The name Sashimi comes from the Japanese style of presenting raw fish, where the slices overlap each other. In the sashimi model, too the stages overlap each other to overcome the drawbacks of the traditional waterfall development model.
The sashimi model of development is a modification to the traditional waterfall model.
The traditional waterfall provides minimal overlapping between the two stages of development. But that s not the case with the Sashimi model of development.
This model suggests a stronger degree of overlap between the stages-For example, suggesting you might be well into architectural design partway between the structural analysis and perhaps partway into the detailed designing before you consider requirements analysis to ve complete. This is a reasonable approach for many projects, which tend t gain important insights into what they are doing as they move through their development cycles and which function poorly with their strictly sequential development plans. In the pure waterfall model, the ideal documentation is that one team can to a completely separate team between any two phases. The question is, "why?" If you can provide personnel continuity between all stages of software development, you don't need much documentation. This wa, by following modified waterfall model, you can substantially reduce the need for documentation.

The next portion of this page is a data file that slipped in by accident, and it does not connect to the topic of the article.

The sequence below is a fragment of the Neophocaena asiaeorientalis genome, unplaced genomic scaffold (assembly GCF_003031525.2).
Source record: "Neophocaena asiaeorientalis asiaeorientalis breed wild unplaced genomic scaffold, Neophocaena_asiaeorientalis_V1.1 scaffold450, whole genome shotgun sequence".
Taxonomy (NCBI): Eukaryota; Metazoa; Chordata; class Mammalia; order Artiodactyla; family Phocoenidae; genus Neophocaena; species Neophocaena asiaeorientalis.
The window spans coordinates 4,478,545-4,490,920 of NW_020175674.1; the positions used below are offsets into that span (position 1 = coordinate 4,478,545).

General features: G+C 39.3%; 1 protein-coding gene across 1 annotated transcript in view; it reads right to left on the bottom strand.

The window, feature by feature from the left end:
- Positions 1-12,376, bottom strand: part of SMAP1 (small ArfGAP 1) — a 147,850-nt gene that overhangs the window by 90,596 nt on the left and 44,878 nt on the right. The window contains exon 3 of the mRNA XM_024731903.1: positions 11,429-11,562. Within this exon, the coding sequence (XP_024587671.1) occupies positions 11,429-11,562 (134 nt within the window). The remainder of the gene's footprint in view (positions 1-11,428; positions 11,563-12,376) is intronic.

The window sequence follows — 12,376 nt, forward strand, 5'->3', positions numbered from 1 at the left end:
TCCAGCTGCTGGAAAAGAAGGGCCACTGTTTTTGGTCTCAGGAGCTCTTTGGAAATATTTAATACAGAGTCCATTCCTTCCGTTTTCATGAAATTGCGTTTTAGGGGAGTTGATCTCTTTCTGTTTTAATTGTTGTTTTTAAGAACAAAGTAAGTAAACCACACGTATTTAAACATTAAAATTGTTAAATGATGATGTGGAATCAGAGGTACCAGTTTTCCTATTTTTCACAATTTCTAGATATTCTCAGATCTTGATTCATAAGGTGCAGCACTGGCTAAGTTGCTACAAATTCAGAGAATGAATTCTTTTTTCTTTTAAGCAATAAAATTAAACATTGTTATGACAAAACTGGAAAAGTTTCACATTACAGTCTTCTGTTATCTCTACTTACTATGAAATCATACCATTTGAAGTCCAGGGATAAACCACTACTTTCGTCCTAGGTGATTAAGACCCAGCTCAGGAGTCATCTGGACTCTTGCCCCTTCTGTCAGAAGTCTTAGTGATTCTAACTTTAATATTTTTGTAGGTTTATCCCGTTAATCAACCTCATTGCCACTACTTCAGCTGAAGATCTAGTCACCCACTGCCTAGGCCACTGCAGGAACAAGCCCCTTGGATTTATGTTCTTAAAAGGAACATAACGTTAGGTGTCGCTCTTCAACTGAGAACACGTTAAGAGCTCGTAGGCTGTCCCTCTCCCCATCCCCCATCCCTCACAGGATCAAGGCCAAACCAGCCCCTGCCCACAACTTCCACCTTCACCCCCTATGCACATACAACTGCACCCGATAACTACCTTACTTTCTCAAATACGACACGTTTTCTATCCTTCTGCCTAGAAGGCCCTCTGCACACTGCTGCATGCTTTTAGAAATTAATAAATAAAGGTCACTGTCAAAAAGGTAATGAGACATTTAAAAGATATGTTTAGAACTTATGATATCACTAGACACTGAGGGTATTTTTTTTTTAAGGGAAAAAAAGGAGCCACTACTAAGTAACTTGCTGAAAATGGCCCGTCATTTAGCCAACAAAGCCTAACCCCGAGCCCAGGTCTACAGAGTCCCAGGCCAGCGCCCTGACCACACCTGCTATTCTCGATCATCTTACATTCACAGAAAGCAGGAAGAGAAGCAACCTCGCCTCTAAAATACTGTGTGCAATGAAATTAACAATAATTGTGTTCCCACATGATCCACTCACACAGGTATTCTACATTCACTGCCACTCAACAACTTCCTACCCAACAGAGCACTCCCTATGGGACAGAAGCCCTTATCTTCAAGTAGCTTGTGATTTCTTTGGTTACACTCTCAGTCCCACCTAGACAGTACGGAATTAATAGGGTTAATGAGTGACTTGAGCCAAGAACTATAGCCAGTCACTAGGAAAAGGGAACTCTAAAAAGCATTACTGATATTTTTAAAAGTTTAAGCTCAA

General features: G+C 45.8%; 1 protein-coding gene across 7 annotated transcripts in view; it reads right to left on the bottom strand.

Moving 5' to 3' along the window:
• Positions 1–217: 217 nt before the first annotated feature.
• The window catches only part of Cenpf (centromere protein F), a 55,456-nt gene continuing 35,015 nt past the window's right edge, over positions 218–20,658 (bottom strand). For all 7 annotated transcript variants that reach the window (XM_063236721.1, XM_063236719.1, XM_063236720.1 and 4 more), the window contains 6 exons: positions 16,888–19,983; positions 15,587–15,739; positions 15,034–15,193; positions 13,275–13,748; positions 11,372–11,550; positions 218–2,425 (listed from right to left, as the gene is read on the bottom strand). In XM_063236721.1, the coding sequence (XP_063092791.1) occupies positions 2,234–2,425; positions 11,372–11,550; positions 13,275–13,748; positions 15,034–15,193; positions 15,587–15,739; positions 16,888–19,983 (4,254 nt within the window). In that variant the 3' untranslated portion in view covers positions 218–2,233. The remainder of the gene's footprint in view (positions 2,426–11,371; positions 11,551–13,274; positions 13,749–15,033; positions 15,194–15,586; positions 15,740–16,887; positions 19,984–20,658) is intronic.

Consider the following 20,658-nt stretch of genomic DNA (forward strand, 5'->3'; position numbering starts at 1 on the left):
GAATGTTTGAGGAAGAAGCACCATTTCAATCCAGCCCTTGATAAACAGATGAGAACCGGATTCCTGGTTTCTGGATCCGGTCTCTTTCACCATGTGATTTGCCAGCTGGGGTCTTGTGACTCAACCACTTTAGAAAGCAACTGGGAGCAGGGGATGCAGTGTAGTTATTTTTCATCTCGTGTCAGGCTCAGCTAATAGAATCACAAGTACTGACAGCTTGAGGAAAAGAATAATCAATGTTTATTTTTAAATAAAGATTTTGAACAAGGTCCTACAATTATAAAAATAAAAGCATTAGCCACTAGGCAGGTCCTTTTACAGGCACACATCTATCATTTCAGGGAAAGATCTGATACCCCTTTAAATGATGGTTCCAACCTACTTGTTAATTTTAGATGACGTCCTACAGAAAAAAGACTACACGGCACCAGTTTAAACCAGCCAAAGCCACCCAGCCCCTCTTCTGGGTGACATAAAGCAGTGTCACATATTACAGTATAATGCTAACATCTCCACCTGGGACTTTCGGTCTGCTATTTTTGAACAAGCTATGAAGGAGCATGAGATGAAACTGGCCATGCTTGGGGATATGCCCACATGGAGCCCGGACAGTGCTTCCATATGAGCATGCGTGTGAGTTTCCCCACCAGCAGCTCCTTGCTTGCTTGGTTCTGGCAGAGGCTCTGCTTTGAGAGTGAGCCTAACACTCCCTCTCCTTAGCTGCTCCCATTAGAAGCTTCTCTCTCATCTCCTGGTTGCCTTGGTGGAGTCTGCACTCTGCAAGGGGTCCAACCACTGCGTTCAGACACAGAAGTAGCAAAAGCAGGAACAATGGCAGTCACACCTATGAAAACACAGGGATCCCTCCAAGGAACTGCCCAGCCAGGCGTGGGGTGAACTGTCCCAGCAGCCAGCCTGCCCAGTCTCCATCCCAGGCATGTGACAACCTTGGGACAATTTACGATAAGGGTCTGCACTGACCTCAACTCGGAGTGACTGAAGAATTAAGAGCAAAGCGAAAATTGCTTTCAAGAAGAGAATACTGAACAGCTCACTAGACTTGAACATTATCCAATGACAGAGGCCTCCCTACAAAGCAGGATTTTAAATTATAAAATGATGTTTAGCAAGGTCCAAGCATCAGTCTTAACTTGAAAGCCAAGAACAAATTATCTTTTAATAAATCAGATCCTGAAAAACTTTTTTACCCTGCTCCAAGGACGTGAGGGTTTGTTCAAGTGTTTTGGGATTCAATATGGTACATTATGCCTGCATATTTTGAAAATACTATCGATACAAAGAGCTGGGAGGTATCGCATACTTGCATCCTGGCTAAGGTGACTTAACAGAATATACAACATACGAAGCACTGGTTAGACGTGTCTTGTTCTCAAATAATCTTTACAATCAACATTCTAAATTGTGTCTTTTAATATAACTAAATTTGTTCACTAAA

The Sashimi model is no without problems. Because there is an overlap between the phases, milestones are more ambiguous, and it's harder to track progress accurately. Performing activities in parallel can lead to miscommunication, mistaken assumptions and result in inefficiency. If you are working on a small, well-defined project, something close to the pure waterfall can be more efficient instead.
Notes and images from Rapid Development: Taming Wild Software Schedules by Steve McConnell